St. Louis Oracle

St. Louis-based political forecasting plus commentary on politics and events from a grassroots veteran with a mature, progressive anti-establishment perspective.

Monday, June 06, 2005

Same name, different guy

The Oracle recently suffered a different kind of identity crisis, one that many of us experience from time to time. The evening news anchor described the horrific deaths of two small children and then stated that the name of the person charged with their deaths was, well, me! I changed channels to hear the same story. Sure enough, the first and last name of the culprit was indeed the same as mine. Further investigation showed that he had a different middle initial, was more than a decade younger and lived 300 miles away, but the first and last name were mine, even spelled the same. I even got a phone call during the newscast from a concerned member of my church, seeking to verify that it wasn’t me.

Unfortunately, my reputation probably took a hit among others who heard the newscast but didn’t inquire any further. Of course, it could have been worse. My photo has appeared before in the Post-Dispatch. At least when they ran the current story, they didn’t dig out that old photo of me.

A friend of mine once had it worse. He was falsely arrested because his name was the same as the real defendant. Both my wife and I periodically receive calls from collection agencies demanding payment for debts rung up by others having our names. My wife once changed doctors after his staff confused her medical records with a similarly named patient.

This kind of thing happens more often than we think. Even if your name isn’t as common as Smith, Jones or Williams, it’s amazing how many other people out there have your same name. Just for grins, do a Google search using your own first and last name. I’ll bet there’s more of you than you thought. In my own case, in addition to lots of graduation lists and military rosters, Google found references to a 1996 Democratic presidential elector from Ohio, a dentist in central Missouri, a meter reader and union official in Kentucky, a Student Association president in New York, a donor to Syracuse University, a Navy officer, a financial adviser, and a Florida photographer, all with my first and last name. And this is just people whose names have made it onto web sites.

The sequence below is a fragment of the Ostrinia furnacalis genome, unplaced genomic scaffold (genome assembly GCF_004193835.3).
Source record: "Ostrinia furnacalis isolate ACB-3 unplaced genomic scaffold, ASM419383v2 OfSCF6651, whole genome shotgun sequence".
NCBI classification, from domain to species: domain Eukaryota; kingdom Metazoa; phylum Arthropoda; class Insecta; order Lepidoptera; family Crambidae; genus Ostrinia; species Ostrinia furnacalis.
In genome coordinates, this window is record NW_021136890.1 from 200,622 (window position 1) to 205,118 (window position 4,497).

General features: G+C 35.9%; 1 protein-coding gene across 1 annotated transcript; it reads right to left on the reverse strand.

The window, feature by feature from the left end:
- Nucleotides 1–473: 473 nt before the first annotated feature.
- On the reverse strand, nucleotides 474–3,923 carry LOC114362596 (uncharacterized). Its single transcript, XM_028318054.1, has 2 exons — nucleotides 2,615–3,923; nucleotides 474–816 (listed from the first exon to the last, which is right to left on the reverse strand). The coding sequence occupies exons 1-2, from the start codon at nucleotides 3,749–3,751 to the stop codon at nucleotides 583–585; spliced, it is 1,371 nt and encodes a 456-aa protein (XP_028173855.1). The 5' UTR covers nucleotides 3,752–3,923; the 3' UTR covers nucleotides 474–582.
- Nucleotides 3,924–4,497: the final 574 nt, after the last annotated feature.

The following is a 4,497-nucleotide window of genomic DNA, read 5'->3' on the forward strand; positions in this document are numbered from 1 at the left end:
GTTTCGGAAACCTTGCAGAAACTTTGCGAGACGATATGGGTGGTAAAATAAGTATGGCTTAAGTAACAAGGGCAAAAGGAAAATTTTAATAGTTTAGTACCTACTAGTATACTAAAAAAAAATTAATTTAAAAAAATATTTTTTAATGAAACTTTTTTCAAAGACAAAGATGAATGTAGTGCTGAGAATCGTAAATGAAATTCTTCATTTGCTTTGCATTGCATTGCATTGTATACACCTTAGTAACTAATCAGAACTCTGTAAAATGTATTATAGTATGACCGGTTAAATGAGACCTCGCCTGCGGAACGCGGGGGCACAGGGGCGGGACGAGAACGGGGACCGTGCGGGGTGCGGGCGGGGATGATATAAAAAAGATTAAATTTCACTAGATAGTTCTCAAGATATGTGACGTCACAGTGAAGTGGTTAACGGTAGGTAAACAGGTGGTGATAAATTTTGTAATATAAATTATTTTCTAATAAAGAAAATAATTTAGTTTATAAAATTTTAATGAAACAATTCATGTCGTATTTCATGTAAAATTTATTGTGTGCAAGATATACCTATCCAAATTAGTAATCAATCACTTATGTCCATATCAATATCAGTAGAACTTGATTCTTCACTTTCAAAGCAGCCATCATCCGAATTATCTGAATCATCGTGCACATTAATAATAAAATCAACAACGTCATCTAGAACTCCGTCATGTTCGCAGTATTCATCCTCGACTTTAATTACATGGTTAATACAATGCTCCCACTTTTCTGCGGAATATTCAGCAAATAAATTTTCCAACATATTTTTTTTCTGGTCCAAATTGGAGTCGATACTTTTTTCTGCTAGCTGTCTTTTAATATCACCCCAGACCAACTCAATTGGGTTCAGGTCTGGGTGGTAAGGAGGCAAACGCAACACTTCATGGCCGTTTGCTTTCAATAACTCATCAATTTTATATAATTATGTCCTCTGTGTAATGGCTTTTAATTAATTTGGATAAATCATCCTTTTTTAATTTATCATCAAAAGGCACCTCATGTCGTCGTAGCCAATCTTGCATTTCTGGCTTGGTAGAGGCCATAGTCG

A few years ago, a St. Louis aldermanic president (later an appellate judge), a U.S. Senator and presidential candidate and a popular singer/songwriter were all named Paul Simon. On one Saturday Night Live program, Don Pardo announced Paul Simon as host and both the senator and the singer appeared, saying, “I assumed they meant me.”

The “name’s the same” situation can be disastrous for politicians. The late Circuit Clerk Joe Roddy (father of the current alderman) lost his office to upstart Freeman Bosley, Jr. in a close primary in which a mysterious candidate named Clara Jo Roddy got more votes than the final margin of decision. (Note to lawmakers: Instant Runoff Voting would foil “stalking horse” candidacies.) The ballot appeal of Eric Harris, a Libertarian committeeman in St. Louis County, suffered from the notoriety of the Columbine High School murderer of the same name.

There can also be a positive side to name confusion. In 1984, Democrat Matt O’Neill narrowly won his first term as state representative over an attractive young Republican lawyer when the Post Dispatch Voters Guide mistakenly printed the photograph of a different, younger, better looking Matt O’Neill who previously ran for office in the same area. In another election, Libertarian gubernatorial candidate Michael Roberts, a conservative white guy from Kansas City, polled very well (for a Libertarian) in African American wards in St. Louis, the home base of former alderman (and current business tycoon) Michael Roberts. In the 1960s, a perennial candidate named John Francis Kennedy upset the endorsed Democrat to win statewide office in Massachusetts, home state of the similarly named president.

2 Comments:

Blogger ArchPundit said...

A bailiff in Madison County has been confused by credit reporting agencies as the Liberian Dictator Charles Taylor. He actually wrote me about it after I posted. And to top it all off, he's white.

http://www.archpundit.com/archives/012283.html

June 8, 2005 at 12:52 AM  
Blogger St. Louis Oracle said...

Readers should check out ArchPundit's referenced post at http://www.archpundit.com/archives/012283.html

I especially like Ralph's comment.

June 8, 2005 at 5:08 PM  

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